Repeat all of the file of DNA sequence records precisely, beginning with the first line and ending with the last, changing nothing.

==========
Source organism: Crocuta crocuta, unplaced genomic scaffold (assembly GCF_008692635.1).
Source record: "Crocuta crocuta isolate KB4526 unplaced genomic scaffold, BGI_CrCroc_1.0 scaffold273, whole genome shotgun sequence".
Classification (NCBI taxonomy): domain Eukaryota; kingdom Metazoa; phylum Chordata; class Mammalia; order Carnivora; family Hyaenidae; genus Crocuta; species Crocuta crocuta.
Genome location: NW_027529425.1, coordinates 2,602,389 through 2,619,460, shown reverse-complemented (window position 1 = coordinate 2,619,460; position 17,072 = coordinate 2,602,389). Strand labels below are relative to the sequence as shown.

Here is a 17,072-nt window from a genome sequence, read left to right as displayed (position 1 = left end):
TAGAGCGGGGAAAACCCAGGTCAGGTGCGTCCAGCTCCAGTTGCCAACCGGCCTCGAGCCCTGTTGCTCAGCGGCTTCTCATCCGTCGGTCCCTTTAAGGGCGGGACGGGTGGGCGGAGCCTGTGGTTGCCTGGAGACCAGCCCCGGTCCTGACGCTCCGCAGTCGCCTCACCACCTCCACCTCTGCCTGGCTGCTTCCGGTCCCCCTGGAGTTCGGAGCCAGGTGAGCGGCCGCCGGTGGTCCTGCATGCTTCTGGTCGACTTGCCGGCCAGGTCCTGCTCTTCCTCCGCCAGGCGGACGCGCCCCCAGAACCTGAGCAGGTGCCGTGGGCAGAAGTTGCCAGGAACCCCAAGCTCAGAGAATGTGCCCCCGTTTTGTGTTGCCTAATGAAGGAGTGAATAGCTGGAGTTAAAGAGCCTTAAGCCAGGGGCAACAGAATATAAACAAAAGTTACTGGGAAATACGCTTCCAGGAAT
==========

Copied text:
Source organism: Crocuta crocuta, unplaced genomic scaffold (assembly GCF_008692635.1).
Source record: "Crocuta crocuta isolate KB4526 unplaced genomic scaffold, BGI_CrCroc_1.0 scaffold273, whole genome shotgun sequence".
Classification (NCBI taxonomy): domain Eukaryota; kingdom Metazoa; phylum Chordata; class Mammalia; order Carnivora; family Hyaenidae; genus Crocuta; species Crocuta crocuta.
Genome location: NW_027529425.1, coordinates 2,602,389 through 2,619,460, shown reverse-complemented (window position 1 = coordinate 2,619,460; position 17,072 = coordinate 2,602,389). Strand labels below are relative to the sequence as shown.

Here is a 17,072-nt window from a genome sequence, read left to right as displayed (position 1 = left end):
TAGAGCGGGGAAAACCCAGGTCAGGTGCGTCCAGCTCCAGTTGCCAACCGGCCTCGAGCCCTGTTGCTCAGCGGCTTCTCATCCGTCGGTCCCTTTAAGGGCGGGACGGGTGGGCGGAGCCTGTGGTTGCCTGGAGACCAGCCCCGGTCCTGACGCTCCGCAGTCGCCTCACCACCTCCACCTCTGCCTGGCTGCTTCCGGTCCCCCTGGAGTTCGGAGCCAGGTGAGCGGCCGCCGGTGGTCCTGCATGCTTCTGGTCGACTTGCCGGCCAGGTCCTGCTCTTCCTCCGCCAGGCGGACGCGCCCCCAGAACCTGAGCAGGTGCCGTGGGCAGAAGTTGCCAGGAACCCCAAGCTCAGAGAATGTGCCCCCGTTTTGTGTTGCCTAATGAAGGAGTGAATAGCTGGAGTTAAAGAGCCTTAAGCCAGGGGCAACAGAATATAAACAAAAGTTACTGGGAAATACGCTTCCAGGAAT